Because of the exceedingly stupid way both MS OS's and BIOS's default to "oh look, an IDE drive that must be the boot drive" mode, the only drive I have in my system marked for Active is also the only one with a Primary partition - all others use logical partitions.  Saves me from Windows stupidly marking pure data drives as Active which then results in when you take the drive out the computer won't boot.

Quote
Other possibilities:
- Firmware issues. Check to see if your BIOS or chipset firmware needs updating? I've found a lot of problems (80%) get fixed by installing the most recent BIOS and chipset drivers.
- Bad/marginal data cable. Swap with known good.
- Power. Try switching wire from PS to drive.
- Bad SATA port/controller on mobo. Try switching drive to an alternate port and retry.
  (Also check SATA settings in BIOS.)

My money's on a cable problem, (which means I'll be wrong :) ), backup the data on both the corrupting drive and another then just swap the connectors, (power and data), over on them and see how it goes.

If you can, spend the money on SATA data leads that have a locking clip, as supplied with all Gigabyte motherboards.  SATA connectors would have to be the most poorly designed connectors ever wrt computers.  I've had more problems with SATA connectors in 2 years than IDE in 10 years.

Does the eventlog give any extra info ?

Just to be clear, the troublesome drive is being replaced... no question.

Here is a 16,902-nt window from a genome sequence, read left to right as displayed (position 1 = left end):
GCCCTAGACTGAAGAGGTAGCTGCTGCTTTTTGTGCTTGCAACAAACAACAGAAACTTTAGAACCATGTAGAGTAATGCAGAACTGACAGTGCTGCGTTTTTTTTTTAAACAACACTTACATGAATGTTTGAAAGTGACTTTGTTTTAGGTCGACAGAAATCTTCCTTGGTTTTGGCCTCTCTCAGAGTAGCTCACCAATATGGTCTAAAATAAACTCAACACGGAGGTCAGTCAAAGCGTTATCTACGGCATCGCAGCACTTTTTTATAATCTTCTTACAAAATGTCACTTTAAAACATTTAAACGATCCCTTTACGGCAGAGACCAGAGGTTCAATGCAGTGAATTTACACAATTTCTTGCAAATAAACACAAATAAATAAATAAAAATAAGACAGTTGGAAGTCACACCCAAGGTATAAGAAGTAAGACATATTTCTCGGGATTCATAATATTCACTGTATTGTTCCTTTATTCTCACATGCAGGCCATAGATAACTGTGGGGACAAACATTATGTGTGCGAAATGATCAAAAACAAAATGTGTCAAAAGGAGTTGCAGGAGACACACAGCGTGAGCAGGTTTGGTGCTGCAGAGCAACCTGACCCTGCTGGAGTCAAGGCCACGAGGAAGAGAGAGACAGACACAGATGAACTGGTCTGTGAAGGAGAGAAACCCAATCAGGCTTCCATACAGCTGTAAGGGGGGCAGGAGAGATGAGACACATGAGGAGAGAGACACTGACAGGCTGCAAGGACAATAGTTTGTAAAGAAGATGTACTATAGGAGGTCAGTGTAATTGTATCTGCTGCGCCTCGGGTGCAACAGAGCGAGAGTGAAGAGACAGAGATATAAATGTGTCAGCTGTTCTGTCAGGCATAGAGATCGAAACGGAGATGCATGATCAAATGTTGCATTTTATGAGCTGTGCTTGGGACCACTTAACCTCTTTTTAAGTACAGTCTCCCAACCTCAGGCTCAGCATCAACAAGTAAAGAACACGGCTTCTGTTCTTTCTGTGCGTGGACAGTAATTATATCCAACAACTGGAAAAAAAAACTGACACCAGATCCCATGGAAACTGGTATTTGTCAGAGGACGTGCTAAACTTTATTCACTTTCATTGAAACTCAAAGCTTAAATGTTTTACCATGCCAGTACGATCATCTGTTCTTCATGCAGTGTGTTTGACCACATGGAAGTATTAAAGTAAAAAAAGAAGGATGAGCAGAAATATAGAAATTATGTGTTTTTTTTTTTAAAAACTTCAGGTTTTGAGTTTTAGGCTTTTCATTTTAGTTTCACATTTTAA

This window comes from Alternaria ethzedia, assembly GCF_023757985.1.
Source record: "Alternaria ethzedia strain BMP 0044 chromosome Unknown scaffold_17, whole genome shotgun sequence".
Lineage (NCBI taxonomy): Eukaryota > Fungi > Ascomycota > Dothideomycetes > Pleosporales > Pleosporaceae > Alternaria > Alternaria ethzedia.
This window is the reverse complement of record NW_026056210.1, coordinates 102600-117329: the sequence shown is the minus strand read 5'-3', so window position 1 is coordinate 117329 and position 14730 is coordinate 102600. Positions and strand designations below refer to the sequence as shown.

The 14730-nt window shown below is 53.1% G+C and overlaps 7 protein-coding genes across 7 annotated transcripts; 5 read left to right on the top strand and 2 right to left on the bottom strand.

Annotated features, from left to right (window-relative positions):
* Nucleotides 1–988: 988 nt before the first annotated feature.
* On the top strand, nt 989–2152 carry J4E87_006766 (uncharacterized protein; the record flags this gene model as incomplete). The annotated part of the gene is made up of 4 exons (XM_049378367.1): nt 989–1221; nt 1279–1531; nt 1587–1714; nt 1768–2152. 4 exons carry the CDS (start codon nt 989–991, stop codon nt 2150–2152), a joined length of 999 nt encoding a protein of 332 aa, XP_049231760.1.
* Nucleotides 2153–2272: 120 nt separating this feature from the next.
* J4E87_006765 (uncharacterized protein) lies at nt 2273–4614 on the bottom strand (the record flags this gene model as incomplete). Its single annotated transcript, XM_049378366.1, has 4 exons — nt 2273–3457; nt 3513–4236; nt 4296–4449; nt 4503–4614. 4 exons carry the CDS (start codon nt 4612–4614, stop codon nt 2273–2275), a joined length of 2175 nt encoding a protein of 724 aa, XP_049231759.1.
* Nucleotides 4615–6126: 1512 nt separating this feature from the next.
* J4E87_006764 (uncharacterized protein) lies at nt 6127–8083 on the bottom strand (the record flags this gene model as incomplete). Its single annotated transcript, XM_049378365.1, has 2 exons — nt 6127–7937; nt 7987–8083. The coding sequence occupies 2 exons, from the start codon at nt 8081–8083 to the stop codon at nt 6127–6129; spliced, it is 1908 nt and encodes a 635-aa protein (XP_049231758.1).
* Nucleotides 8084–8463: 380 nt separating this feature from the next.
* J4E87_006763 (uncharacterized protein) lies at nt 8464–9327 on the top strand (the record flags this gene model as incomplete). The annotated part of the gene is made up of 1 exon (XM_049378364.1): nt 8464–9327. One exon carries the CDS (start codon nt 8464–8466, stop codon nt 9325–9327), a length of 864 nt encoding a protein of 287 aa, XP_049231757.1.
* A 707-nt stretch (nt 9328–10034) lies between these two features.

Data (and reliability) are worth far more to me than the cost of a replacement drive.

The only problem with that thought is, it might not be the drive - so you will have solved nothing while spending more money.  The simple act of swapping the cables will prove it into the system, (motherboard, cables or OS), or the drive.

Quote
While replacing, I will check out all the other points, though (connections/cable etc).
I'll put the troublesome drive into a different computer when I run the tests as I need the machine that it's now in to be functioning.

My original query was aimed at avoiding a recurrence of this with a replacement drive (this one's only 6 months old).

If it's only 6 months old it's still under warranty, just get it replaced.
« Last Edit: December 13, 2008, 05:37:01 PM by 4wd »

f0dder

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Re: Repeated drive corruption
« Reply #11 on: December 14, 2008, 09:49:58 AM »
Yeah, SATA connectors are really stupidly designed - they wiggle loose too easily, and it's also too easy to break the connector (both the cable-end as well as the connector on your disk drive). A pity really, since it's otherwise pretty nice, slim cables and all.
- carpe noctem